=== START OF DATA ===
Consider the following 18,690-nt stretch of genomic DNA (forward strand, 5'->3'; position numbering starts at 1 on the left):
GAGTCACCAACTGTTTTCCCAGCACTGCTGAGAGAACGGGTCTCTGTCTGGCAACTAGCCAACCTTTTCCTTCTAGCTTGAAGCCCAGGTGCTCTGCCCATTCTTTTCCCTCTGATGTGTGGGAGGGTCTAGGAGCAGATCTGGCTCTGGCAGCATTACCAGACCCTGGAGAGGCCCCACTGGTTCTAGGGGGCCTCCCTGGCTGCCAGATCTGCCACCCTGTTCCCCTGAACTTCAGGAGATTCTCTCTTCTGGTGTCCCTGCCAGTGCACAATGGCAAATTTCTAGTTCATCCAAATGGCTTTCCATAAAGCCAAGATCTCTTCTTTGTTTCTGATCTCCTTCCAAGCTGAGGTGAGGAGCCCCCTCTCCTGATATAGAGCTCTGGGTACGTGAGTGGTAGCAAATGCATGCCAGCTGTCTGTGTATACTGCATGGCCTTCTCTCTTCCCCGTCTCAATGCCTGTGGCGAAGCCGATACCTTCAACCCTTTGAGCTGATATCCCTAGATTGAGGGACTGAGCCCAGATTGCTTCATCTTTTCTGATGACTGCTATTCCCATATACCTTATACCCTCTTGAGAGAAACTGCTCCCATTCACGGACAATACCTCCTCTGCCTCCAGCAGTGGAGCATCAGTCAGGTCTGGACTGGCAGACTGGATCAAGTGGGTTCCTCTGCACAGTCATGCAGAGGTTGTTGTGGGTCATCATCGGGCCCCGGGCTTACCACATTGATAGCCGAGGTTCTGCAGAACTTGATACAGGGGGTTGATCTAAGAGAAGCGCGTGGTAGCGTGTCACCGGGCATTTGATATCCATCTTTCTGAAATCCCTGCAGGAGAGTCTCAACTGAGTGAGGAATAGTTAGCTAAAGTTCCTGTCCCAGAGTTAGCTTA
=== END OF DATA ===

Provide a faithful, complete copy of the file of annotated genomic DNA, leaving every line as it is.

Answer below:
Consider the following 18,690-nt stretch of genomic DNA (forward strand, 5'->3'; position numbering starts at 1 on the left):
GAGTCACCAACTGTTTTCCCAGCACTGCTGAGAGAACGGGTCTCTGTCTGGCAACTAGCCAACCTTTTCCTTCTAGCTTGAAGCCCAGGTGCTCTGCCCATTCTTTTCCCTCTGATGTGTGGGAGGGTCTAGGAGCAGATCTGGCTCTGGCAGCATTACCAGACCCTGGAGAGGCCCCACTGGTTCTAGGGGGCCTCCCTGGCTGCCAGATCTGCCACCCTGTTCCCCTGAACTTCAGGAGATTCTCTCTTCTGGTGTCCCTGCCAGTGCACAATGGCAAATTTCTAGTTCATCCAAATGGCTTTCCATAAAGCCAAGATCTCTTCTTTGTTTCTGATCTCCTTCCAAGCTGAGGTGAGGAGCCCCCTCTCCTGATATAGAGCTCTGGGTACGTGAGTGGTAGCAAATGCATGCCAGCTGTCTGTGTATACTGCATGGCCTTCTCTCTTCCCCGTCTCAATGCCTGTGGCGAAGCCGATACCTTCAACCCTTTGAGCTGATATCCCTAGATTGAGGGACTGAGCCCAGATTGCTTCATCTTTTCTGATGACTGCTATTCCCATATACCTTATACCCTCTTGAGAGAAACTGCTCCCATTCACGGACAATACCTCCTCTGCCTCCAGCAGTGGAGCATCAGTCAGGTCTGGACTGGCAGACTGGATCAAGTGGGTTCCTCTGCACAGTCATGCAGAGGTTGTTGTGGGTCATCATCGGGCCCCGGGCTTACCACATTGATAGCCGAGGTTCTGCAGAACTTGATACAGGGGGTTGATCTAAGAGAAGCGCGTGGTAGCGTGTCACCGGGCATTTGATATCCATCTTTCTGAAATCCCTGCAGGAGAGTCTCAACTGAGTGAGGAATAGTTAGCTAAAGTTCCTGTCCCAGAGTTAGCTTA